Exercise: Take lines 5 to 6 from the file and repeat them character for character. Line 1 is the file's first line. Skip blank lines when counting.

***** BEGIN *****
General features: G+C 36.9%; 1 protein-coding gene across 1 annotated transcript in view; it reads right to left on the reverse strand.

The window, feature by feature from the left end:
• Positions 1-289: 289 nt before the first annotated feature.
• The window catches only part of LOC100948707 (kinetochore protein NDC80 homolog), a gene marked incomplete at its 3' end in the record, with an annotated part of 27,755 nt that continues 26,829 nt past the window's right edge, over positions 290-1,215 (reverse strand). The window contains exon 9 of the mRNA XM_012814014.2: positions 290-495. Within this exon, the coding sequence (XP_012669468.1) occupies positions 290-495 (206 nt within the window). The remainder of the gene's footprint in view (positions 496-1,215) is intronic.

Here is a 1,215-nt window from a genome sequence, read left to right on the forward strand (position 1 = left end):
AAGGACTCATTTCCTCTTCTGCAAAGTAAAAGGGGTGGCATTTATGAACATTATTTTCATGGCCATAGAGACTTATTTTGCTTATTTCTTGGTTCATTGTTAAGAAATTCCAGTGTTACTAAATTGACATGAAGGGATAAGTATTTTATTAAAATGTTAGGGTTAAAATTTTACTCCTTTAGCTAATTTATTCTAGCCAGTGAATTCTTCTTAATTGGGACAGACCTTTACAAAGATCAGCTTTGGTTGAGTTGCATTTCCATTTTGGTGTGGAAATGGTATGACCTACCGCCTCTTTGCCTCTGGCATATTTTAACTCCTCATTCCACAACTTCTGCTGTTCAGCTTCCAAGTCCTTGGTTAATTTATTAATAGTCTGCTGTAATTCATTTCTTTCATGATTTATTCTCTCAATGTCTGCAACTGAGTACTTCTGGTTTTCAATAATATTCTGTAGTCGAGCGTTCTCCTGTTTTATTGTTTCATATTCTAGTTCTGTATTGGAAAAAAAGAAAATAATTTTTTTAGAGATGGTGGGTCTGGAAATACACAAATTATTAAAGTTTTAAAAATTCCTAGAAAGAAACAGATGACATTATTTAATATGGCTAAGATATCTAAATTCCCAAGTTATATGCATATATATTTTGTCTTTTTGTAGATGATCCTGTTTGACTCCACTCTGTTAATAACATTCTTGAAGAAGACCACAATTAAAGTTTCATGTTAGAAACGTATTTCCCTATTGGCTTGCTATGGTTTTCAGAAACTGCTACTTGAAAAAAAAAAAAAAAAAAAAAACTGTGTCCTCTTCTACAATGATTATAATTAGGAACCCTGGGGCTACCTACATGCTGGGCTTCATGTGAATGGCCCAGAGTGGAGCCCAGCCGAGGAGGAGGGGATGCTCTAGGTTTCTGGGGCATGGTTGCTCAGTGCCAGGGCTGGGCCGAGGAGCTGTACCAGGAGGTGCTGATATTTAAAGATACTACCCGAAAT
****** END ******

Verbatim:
Here is a 1,215-nt window from a genome sequence, read left to right on the forward strand (position 1 = left end):
AAGGACTCATTTCCTCTTCTGCAAAGTAAAAGGGGTGGCATTTATGAACATTATTTTCATGGCCATAGAGACTTATTTTGCTTATTTCTTGGTTCATTGTTAAGAAATTCCAGTGTTACTAAATTGACATGAAGGGATAAGTATTTTATTAAAATGTTAGGGTTAAAATTTTACTCCTTTAGCTAATTTATTCTAGCCAGTGAATTCTTCTTAATTGGGACAGACCTTTACAAAGATCAGCTTTGGTTGAGTTGCATTTCCATTTTGGTGTGGAAATGGTATGACCTACCGCCTCTTTGCCTCTGGCATATTTTAACTCCTCATTCCACAACTTCTGCTGTTCAGCTTCCAAGTCCTTGGTTAATTTATTAATAGTCTGCTGTAATTCATTTCTTTCATGATTTATTCTCTCAATGTCTGCAACTGAGTACTTCTGGTTTTCAATAATATTCTGTAGTCGAGCGTTCTCCTGTTTTATTGTTTCATATTCTAGTTCTGTATTGGAAAAAAAGAAAATAATTTTTTTAGAGATGGTGGGTCTGGAAATACACAAATTATTAAAGTTTTAAAAATTCCTAGAAAGAAACAGATGACATTATTTAATATGGCTAAGATATCTAAATTCCCAAGTTATATGCATATATATTTTGTCTTTTTGTAGATGATCCTGTTTGACTCCACTCTGTTAATAACATTCTTGAAGAAGACCACAATTAAAGTTTCATGTTAGAAACGTATTTCCCTATTGGCTTGCTATGGTTTTCAGAAACTGCTACTTGAAAAAAAAAAAAAAAAAAAAAACTGTGTCCTCTTCTACAATGATTATAATTAGGAACCCTGGGGCTACCTACATGCTGGGCTTCATGTGAATGGCCCAGAGTGGAGCCCAGCCGAGGAGGAGGGGATGCTCTAGGTTTCTGGGGCATGGTTGCTCAGTGCCAGGGCTGGGCCGAGGAGCTGTACCAGGAGGTGCTGATATTTAAAGATACTACCCGAAAT